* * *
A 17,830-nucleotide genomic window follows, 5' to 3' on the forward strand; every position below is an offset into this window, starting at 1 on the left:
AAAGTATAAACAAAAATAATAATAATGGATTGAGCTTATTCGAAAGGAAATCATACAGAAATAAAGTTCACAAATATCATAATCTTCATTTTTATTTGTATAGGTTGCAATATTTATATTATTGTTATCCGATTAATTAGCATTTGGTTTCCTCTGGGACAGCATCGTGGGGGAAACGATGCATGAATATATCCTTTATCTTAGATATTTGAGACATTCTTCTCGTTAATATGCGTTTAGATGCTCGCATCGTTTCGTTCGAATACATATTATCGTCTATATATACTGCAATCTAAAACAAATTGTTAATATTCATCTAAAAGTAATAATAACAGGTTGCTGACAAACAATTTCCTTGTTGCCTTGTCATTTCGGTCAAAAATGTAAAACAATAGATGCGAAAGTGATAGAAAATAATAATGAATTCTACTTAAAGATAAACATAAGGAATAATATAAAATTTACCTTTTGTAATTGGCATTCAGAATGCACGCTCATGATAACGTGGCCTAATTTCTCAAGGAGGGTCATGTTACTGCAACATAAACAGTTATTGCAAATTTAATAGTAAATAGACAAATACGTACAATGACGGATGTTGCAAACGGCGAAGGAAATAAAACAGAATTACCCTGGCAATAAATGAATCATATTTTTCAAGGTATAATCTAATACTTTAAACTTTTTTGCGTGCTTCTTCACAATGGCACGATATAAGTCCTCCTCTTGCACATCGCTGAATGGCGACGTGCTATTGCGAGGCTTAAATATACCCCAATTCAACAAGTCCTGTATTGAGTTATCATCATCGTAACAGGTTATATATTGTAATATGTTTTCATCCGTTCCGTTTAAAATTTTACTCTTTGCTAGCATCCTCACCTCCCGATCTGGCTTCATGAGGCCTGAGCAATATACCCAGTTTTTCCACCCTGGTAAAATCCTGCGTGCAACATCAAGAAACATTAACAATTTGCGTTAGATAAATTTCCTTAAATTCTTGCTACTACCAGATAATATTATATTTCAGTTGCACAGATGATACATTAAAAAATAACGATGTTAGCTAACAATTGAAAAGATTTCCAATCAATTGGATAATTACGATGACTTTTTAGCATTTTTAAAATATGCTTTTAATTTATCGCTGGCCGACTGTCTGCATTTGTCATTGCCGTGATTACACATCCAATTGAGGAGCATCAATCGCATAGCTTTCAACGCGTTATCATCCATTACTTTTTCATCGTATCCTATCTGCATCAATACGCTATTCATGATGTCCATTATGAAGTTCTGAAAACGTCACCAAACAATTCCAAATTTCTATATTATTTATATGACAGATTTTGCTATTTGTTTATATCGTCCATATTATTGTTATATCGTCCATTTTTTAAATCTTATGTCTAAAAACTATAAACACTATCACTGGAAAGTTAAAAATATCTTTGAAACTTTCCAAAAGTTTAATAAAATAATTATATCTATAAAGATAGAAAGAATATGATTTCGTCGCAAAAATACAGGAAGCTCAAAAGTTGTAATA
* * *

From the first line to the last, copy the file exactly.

A 17,830-nucleotide genomic window follows, 5' to 3' on the forward strand; every position below is an offset into this window, starting at 1 on the left:
AAAGTATAAACAAAAATAATAATAATGGATTGAGCTTATTCGAAAGGAAATCATACAGAAATAAAGTTCACAAATATCATAATCTTCATTTTTATTTGTATAGGTTGCAATATTTATATTATTGTTATCCGATTAATTAGCATTTGGTTTCCTCTGGGACAGCATCGTGGGGGAAACGATGCATGAATATATCCTTTATCTTAGATATTTGAGACATTCTTCTCGTTAATATGCGTTTAGATGCTCGCATCGTTTCGTTCGAATACATATTATCGTCTATATATACTGCAATCTAAAACAAATTGTTAATATTCATCTAAAAGTAATAATAACAGGTTGCTGACAAACAATTTCCTTGTTGCCTTGTCATTTCGGTCAAAAATGTAAAACAATAGATGCGAAAGTGATAGAAAATAATAATGAATTCTACTTAAAGATAAACATAAGGAATAATATAAAATTTACCTTTTGTAATTGGCATTCAGAATGCACGCTCATGATAACGTGGCCTAATTTCTCAAGGAGGGTCATGTTACTGCAACATAAACAGTTATTGCAAATTTAATAGTAAATAGACAAATACGTACAATGACGGATGTTGCAAACGGCGAAGGAAATAAAACAGAATTACCCTGGCAATAAATGAATCATATTTTTCAAGGTATAATCTAATACTTTAAACTTTTTTGCGTGCTTCTTCACAATGGCACGATATAAGTCCTCCTCTTGCACATCGCTGAATGGCGACGTGCTATTGCGAGGCTTAAATATACCCCAATTCAACAAGTCCTGTATTGAGTTATCATCATCGTAACAGGTTATATATTGTAATATGTTTTCATCCGTTCCGTTTAAAATTTTACTCTTTGCTAGCATCCTCACCTCCCGATCTGGCTTCATGAGGCCTGAGCAATATACCCAGTTTTTCCACCCTGGTAAAATCCTGCGTGCAACATCAAGAAACATTAACAATTTGCGTTAGATAAATTTCCTTAAATTCTTGCTACTACCAGATAATATTATATTTCAGTTGCACAGATGATACATTAAAAAATAACGATGTTAGCTAACAATTGAAAAGATTTCCAATCAATTGGATAATTACGATGACTTTTTAGCATTTTTAAAATATGCTTTTAATTTATCGCTGGCCGACTGTCTGCATTTGTCATTGCCGTGATTACACATCCAATTGAGGAGCATCAATCGCATAGCTTTCAACGCGTTATCATCCATTACTTTTTCATCGTATCCTATCTGCATCAATACGCTATTCATGATGTCCATTATGAAGTTCTGAAAACGTCACCAAACAATTCCAAATTTCTATATTATTTATATGACAGATTTTGCTATTTGTTTATATCGTCCATATTATTGTTATATCGTCCATTTTTTAAATCTTATGTCTAAAAACTATAAACACTATCACTGGAAAGTTAAAAATATCTTTGAAACTTTCCAAAAGTTTAATAAAATAATTATATCTATAAAGATAGAAAGAATATGATTTCGTCGCAAAAATACAGGAAGCTCAAAAGTTGTAATA